Traders who exported New Zealand apples in boxes indicating the fruit was grown in Washington state earned at least $3 million through the scheme, a federal grand jury indictment alleges.
The operation, intended to bypass a Taiwanese import quota on New Zealand Gala apples, involved at least 23,000 boxes of Washington apples that were sold between April 1991 and July 1992, federal prosecutors said.
The 50-count indictment, returned by a grand jury Tuesday, charges the defendants with conspiracy, trafficking in counterfeit goods, making false statements and money laundering.
The Gala apples, which sold for about $35 per box in the United States, fetched about $100 or more per box in Taiwan, where the variety is highly valued, Yakima Assistant U.S. Attorney Greg Shogren said.
Investigators believe the New Zealand box lids were replaced with ones carrying the Washington Apple Commission logo at the Chief Wenatchee cooperative.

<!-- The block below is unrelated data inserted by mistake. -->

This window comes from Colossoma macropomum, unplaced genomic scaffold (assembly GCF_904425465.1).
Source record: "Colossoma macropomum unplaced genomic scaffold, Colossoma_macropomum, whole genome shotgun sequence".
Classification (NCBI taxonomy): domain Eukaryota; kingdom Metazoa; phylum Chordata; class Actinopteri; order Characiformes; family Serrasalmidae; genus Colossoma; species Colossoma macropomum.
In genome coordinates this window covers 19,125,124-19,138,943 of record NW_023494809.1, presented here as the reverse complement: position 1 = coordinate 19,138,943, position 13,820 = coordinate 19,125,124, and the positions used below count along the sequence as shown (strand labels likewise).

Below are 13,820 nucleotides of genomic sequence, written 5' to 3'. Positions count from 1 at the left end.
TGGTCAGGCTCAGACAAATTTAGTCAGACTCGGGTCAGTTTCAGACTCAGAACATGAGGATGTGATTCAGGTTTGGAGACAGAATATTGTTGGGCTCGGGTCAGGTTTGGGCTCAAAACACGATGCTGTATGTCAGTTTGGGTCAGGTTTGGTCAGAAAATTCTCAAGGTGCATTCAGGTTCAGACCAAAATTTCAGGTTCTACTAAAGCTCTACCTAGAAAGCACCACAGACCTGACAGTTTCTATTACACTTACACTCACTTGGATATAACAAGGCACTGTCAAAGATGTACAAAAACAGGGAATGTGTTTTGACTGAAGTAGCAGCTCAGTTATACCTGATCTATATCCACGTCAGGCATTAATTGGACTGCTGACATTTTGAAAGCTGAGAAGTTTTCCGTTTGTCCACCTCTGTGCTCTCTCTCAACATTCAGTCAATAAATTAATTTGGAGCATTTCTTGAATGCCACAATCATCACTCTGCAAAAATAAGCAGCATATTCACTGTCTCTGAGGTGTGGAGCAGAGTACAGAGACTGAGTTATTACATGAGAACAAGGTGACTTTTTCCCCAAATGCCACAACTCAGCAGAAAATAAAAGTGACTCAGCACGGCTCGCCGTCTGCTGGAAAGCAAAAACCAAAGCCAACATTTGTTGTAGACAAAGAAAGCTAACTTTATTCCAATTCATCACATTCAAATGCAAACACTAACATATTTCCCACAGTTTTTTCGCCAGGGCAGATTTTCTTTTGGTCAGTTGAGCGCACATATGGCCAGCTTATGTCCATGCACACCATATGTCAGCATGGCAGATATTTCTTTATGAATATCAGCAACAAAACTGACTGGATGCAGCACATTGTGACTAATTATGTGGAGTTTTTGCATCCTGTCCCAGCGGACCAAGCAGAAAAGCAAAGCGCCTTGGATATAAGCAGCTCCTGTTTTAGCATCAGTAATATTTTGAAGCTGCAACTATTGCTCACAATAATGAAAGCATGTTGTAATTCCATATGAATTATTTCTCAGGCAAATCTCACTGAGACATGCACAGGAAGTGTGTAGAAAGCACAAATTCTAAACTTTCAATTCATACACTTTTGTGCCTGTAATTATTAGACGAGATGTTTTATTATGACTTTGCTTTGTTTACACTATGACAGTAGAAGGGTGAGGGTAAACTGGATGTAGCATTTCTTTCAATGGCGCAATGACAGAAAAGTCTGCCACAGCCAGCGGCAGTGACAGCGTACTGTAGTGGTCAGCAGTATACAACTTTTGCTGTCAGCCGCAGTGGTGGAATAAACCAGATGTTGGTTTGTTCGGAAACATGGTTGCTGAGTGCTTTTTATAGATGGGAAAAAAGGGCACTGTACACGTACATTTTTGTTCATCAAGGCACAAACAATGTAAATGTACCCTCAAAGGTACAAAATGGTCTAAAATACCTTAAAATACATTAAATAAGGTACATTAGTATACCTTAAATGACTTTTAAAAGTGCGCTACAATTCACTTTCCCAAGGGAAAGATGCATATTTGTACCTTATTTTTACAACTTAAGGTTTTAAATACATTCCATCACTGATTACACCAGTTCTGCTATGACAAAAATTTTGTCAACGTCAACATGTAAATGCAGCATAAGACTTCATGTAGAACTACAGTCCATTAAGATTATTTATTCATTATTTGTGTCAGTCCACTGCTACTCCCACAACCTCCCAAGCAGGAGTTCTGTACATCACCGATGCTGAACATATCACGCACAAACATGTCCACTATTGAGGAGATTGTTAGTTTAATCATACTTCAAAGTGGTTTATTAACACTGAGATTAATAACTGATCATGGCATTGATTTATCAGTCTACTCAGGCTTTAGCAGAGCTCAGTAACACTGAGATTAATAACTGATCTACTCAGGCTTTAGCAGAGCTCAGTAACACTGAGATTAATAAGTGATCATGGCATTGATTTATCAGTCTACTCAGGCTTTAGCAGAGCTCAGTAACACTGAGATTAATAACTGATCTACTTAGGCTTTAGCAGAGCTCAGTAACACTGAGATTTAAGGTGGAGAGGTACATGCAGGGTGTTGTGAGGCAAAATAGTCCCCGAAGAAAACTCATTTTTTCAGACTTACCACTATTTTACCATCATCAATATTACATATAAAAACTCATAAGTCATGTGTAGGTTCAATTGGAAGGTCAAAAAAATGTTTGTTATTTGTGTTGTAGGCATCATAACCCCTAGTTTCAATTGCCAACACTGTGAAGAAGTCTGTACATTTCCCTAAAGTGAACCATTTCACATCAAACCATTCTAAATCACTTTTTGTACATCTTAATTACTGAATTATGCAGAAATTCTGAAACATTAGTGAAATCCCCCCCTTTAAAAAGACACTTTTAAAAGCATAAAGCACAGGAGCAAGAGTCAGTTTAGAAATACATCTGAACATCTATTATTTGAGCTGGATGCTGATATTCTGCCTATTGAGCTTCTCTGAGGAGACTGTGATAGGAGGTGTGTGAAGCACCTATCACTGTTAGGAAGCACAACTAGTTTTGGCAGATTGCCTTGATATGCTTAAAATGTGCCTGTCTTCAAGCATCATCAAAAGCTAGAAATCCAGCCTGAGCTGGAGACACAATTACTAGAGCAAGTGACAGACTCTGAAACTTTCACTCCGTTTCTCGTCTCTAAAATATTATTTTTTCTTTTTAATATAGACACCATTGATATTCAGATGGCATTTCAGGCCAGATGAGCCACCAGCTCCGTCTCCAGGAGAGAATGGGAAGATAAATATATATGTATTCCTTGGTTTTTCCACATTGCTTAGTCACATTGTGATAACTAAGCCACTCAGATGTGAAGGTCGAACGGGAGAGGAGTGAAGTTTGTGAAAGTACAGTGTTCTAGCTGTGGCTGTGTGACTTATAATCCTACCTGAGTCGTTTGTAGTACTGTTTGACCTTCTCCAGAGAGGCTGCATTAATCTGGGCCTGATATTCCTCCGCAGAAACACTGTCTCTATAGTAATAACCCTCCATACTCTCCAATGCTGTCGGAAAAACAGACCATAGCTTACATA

Money from the sales was distributed to transporters and a shipping line as well as Chief Wenatchee to cover its expenses for purchasing and repacking the fruit, prosecutors said.
The corporate defendants named in the suit are three Redmond, Wash.-based Taiwanese exporting firms: WLH Group USA Inc., JNW Investments Inc. and TSW Investments Inc.
Individual defendants are Shou Shia Wang, an officer of all three companies; WLH president John Seng Wang; Su-Jan Wang Lin, a WLH office manager; and Ted Zacher, the former Chief Wenatchee president.
The grower-owned, Wenatchee, Wash.-based cooperative was not indicted. Its officers have maintained they knew nothing about the re-lidding operation.
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